The questions on the 2001 Census form were subjected to an extensive programme of cognitive research and small- and large-scale public testing. This included two major census tests in 1997 and 1999 in a sample of areas, selected to reflect a cross-section of various population sub groups. The 1999 test served, in fact, as a rehearsal for the Census itself.
Questions are only included in the Census where a clear need has been identified that cannot be met elsewhere and a successful business case has been made. There must also be clear evidence that they are publicly acceptable and would not adversely effect the response to the Census as a whole, and that such questions would elicit responses which would provide information sufficiently accurate to meet users' requirements. More details of this process can be found in the 2001 Census White Paper (Cm 4253). Cost of alternatives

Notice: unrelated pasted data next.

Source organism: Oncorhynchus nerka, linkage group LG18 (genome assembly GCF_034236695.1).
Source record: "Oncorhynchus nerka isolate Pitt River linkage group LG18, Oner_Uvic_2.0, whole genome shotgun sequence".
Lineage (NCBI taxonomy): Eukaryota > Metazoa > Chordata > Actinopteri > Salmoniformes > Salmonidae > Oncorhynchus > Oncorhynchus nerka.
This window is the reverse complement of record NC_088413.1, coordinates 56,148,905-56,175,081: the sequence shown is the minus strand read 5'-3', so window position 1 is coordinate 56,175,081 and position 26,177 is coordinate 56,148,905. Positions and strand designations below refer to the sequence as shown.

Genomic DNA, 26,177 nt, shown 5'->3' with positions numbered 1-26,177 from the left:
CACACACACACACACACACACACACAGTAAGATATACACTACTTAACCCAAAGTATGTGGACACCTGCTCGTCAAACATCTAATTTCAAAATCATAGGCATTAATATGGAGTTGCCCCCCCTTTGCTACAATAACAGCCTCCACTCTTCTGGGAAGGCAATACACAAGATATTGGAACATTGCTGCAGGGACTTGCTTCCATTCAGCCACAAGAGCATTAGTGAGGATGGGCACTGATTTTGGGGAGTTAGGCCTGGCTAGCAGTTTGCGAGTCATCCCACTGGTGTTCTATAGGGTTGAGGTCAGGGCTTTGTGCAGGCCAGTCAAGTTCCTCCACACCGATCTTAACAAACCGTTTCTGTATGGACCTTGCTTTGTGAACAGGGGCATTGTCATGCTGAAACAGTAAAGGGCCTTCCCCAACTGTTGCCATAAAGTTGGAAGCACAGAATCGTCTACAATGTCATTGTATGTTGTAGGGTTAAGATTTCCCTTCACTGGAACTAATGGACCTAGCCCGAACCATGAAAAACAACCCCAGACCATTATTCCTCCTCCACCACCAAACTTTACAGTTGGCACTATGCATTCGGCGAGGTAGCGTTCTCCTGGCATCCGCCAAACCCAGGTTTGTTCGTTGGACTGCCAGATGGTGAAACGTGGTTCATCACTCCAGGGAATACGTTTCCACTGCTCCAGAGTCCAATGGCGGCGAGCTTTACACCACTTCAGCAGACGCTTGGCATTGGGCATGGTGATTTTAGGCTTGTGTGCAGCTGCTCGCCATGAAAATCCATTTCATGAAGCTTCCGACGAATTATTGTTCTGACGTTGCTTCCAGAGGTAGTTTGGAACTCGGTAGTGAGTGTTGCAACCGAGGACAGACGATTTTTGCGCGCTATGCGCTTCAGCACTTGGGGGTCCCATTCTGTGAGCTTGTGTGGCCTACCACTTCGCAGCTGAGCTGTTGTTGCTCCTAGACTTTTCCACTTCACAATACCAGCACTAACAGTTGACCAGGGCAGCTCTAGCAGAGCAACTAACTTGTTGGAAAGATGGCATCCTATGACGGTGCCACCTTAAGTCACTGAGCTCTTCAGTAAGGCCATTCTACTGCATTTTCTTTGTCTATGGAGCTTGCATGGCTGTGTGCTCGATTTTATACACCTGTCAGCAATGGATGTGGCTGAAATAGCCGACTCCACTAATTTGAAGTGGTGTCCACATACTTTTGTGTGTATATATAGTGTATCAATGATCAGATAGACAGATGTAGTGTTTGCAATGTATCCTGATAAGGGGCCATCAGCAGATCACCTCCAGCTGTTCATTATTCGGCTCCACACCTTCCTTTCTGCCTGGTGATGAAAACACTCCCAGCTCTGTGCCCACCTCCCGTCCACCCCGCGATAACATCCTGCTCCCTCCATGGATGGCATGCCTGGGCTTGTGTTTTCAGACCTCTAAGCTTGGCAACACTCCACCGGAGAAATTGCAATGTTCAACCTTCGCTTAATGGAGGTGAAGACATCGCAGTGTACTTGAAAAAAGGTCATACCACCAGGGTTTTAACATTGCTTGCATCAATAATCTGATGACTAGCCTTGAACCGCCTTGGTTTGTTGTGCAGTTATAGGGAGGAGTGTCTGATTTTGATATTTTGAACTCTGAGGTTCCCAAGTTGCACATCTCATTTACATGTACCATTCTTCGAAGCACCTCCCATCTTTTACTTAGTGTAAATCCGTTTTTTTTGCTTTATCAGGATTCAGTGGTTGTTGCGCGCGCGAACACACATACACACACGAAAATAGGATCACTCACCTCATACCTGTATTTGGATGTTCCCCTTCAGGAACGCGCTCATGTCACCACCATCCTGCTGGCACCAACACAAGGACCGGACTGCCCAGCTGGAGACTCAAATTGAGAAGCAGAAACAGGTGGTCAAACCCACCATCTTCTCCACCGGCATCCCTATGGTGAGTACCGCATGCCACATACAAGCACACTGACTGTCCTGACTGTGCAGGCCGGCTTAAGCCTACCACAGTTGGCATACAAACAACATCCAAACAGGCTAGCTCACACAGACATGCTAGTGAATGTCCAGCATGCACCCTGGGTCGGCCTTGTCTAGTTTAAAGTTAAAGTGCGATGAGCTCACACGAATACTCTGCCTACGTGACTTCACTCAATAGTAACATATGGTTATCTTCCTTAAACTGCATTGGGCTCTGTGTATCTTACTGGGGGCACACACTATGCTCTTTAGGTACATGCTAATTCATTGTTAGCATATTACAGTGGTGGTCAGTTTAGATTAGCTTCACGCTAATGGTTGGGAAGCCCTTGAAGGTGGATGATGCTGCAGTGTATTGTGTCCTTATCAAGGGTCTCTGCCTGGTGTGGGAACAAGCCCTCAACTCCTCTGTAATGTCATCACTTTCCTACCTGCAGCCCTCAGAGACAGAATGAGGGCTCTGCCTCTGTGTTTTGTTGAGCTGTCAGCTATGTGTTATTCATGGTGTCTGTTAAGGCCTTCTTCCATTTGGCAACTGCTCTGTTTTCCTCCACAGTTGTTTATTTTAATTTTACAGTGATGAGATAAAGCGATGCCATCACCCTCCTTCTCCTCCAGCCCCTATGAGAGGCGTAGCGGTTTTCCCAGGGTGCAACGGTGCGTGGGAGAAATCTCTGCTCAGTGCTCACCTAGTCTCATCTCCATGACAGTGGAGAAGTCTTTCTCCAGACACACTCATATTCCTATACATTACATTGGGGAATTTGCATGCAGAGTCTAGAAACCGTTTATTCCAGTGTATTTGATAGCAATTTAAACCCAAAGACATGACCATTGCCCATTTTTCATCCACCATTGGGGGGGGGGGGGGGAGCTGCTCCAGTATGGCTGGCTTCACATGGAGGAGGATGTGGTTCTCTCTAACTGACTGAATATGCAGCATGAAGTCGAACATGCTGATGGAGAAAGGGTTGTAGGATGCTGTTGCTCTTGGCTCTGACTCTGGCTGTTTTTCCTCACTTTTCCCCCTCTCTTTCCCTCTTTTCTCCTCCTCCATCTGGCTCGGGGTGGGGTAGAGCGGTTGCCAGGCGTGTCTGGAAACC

I am not readily able to provide cost estimates of a sample census on the bases that you have suggested, nor would any such comparison with the costs of a full census be meaningful since a small sample would not facilitate comparable outputs. It would be the case,
The advantages of a full statutory census are that the data collected are comprehensive, authoritative, interrelated, consistent across different areas, and relate to a common timeframe and represent value for money.
The disadvantages might be perceived to be that it involves a relatively rigid process, that the balance between continuity and relevance is often a difficult one, that it is a very large investment, and that the results may not be immediately available. Post-census evaluation
There are plans to conduct a post-census evaluation of the cost-effectiveness of the exercise in the light of the need to make recommendations on the viability of alternative means of collecting comparable information in the future, as well as on the form that any future census might take.